Featured Articles

Combatives: More Than “Just PT”

After several staff assignments and a few unanticipated turns of events, I was afforded the opportunity to command Charlie Company, 1st Battalion, 187th Infantry Regiment, 3rd Brigade Combat Team, 101st Airborne Division (Air Assault) at Fort Campbell, Ky. On my second night of command, I received my first of many late-night phone calls — this one informing me that two of our Soldiers were involved in a vehicle accident in which one was killed and the other incarcerated for drunk driving. The wake of this tragedy rippled through the heart of the company and left me and the rest of the leadership searching for ways to bring the unit together and refocus the Soldiers on their mission.

Featured Articles

Healthy Habits for Prospective Ranger School Students

Ranger School provides the Army with proven leaders who possess the skill, will, and drive to succeed in the harshest of conditions with physically and mentally exhausted subordinates. Operating under those conditions requires great resilience in addition to understanding how to deal with personal weaknesses and limitations. After three days of less than an hour of sleep and limited rations while walking up and down the mountains of North Georgia, even the fittest Soldiers begin to break down physically, emotionally, or mentally. Ranger graduates return to the Army with a greater understanding of their strengths and weaknesses, along with strategies to increase the overall performance of themselves and their operational units.

Featured Articles

OE Conditions for Training: A Criterion for Meeting “Objective Task Evaluation” Requirements

The Army Operating Concept directs us to “win in a complex world.” To accomplish this directive, the Army must develop leaders who can innovate and thrive in “complex and dynamic” environments that reflect conditions we will likely face. To that end, unit commanders leading a seasoned force must train in such operational environment (OE) conditions and against an uncooperative opposing force (OPFOR), making their scrimmage as hard, or even harder, than any anticipated real-world fight. By understanding the process of creating training conditions that introduce increasing levels of OE complexity, commanders will challenge the next generation of Army leaders to learn, be agile and adaptive, and figure out a way to win!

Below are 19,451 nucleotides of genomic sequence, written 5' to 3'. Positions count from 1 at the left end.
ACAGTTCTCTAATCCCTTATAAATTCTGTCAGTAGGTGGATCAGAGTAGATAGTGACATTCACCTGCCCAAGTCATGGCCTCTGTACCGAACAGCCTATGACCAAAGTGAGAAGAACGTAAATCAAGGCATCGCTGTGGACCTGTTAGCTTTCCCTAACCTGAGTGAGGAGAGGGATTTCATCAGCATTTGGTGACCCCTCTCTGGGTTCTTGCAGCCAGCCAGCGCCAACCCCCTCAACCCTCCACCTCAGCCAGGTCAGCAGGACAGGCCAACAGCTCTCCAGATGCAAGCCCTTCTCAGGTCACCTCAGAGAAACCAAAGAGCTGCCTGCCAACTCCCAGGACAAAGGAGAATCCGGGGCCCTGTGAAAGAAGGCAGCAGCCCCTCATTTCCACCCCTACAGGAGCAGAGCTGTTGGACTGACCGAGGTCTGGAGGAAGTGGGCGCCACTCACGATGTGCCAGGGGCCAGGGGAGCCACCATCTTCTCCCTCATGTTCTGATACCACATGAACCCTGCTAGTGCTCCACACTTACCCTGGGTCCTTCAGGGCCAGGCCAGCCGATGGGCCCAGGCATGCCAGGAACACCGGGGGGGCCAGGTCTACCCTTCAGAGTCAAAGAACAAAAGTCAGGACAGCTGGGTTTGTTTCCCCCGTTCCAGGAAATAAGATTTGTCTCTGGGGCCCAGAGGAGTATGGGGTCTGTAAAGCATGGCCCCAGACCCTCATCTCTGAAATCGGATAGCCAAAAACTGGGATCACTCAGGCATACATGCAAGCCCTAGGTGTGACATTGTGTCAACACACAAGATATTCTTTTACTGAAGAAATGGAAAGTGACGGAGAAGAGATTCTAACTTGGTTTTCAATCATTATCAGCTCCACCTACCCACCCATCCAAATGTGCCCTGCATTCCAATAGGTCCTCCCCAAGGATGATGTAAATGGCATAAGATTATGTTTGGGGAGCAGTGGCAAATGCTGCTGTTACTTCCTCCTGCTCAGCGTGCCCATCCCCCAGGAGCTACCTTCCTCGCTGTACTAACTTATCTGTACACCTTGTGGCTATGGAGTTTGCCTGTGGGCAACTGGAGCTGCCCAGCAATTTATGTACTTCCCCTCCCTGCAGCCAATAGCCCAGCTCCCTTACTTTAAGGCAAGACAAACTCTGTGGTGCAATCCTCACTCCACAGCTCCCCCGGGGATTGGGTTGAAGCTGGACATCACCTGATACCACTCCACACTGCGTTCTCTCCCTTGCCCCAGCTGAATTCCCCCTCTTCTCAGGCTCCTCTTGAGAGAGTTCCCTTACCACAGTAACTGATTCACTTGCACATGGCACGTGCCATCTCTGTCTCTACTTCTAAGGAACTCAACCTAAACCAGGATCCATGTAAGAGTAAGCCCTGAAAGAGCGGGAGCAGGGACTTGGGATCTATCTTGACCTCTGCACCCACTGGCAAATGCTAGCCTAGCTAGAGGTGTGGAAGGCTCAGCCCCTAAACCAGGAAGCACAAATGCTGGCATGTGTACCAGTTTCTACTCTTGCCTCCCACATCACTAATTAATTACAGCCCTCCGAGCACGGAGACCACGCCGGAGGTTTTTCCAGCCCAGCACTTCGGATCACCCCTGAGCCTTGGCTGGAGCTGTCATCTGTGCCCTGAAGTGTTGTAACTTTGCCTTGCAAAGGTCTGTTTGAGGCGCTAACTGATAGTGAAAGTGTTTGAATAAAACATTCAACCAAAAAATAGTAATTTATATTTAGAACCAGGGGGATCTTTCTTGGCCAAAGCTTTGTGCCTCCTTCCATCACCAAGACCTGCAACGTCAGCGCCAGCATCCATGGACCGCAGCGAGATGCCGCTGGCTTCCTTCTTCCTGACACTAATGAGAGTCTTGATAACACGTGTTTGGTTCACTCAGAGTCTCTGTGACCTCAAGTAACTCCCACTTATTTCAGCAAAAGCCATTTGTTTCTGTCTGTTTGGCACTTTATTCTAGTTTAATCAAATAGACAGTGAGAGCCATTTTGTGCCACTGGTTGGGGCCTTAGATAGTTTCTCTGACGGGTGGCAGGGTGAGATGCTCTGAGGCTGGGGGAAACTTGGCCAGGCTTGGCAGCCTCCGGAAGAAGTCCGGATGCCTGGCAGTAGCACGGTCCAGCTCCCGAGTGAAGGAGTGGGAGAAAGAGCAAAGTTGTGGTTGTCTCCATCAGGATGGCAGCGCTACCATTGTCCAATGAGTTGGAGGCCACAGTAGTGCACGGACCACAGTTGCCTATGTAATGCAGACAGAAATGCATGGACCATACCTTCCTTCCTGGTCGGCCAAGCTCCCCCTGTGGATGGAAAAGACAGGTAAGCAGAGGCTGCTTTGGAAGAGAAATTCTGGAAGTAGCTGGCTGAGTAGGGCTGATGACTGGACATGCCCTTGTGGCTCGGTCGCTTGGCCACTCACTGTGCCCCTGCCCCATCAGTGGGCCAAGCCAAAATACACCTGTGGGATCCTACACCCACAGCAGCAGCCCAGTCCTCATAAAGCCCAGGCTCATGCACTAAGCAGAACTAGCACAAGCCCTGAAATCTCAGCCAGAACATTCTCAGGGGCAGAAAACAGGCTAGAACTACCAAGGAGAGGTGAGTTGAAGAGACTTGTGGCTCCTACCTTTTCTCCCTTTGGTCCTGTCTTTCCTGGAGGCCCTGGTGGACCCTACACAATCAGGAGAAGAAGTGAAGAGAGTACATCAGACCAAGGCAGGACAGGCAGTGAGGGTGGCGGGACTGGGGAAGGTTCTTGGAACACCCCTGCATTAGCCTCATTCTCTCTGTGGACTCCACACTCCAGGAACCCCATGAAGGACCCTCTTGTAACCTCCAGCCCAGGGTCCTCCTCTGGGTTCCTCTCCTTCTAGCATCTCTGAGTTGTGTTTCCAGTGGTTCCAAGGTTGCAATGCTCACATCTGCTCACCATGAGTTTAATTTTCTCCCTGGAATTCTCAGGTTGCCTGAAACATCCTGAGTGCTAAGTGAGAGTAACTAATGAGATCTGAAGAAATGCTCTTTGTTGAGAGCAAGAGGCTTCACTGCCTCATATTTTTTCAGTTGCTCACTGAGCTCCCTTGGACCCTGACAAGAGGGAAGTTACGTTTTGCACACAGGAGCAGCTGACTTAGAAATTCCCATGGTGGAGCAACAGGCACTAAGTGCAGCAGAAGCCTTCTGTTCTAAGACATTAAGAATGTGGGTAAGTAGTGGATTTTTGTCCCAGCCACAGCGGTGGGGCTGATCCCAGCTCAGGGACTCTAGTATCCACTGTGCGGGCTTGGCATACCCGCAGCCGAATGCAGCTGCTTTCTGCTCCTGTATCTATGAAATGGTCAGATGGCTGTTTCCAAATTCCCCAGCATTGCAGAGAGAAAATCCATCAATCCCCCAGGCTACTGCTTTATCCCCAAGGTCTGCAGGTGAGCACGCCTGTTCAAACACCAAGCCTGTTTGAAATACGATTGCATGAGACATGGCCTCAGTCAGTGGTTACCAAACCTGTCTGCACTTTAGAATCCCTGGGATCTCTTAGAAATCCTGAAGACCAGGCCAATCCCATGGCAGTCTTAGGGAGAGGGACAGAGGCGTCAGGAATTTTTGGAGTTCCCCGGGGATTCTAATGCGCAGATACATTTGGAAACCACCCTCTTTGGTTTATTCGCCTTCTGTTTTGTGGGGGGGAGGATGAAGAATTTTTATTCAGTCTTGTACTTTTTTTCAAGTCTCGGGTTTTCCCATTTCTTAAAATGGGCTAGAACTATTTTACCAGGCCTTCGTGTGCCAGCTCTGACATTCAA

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Table of Contents

Infantry in Action

Slide 1
U.S. Army Rangers prepare for extraction from their objective during training at Fort Hunter Liggett, Calif., on 30 January 2014. (Photo by SPC Steven Hitchcock)

Infantry in Action

Slide 2
Paratroopers from 4th Brigade Combat Team, 82nd Airborne Division conduct an airfield seizure on 21 June 2013. (Photo by SGT Juan F. Jimenez)

Infantry in Action

Slide 3
Paratroopers of the 2nd Battalion, 325th Airborne Infantry Regiment conduct live-fire training on Fort Bragg, N.C., 9 September 2013. (Photo by SSG Jason Hull)

Infantry in Action

Slide 4
Soldiers with the 5th Battalion, 20th Infantry Regiment, 3rd Stryker Brigade Combat Team, 2nd Infantry Division, take to the road during a joint platoon exercise at the Yakima Training Center, Wash., Sept. 16, 2013. Rising Thunder is a U.S. Army-hosted exercise designed to build interoperability between I Corps, the 7th Infantry Division and the Japan Ground Self-Defense Force. (Photo by SGT Austan Owen)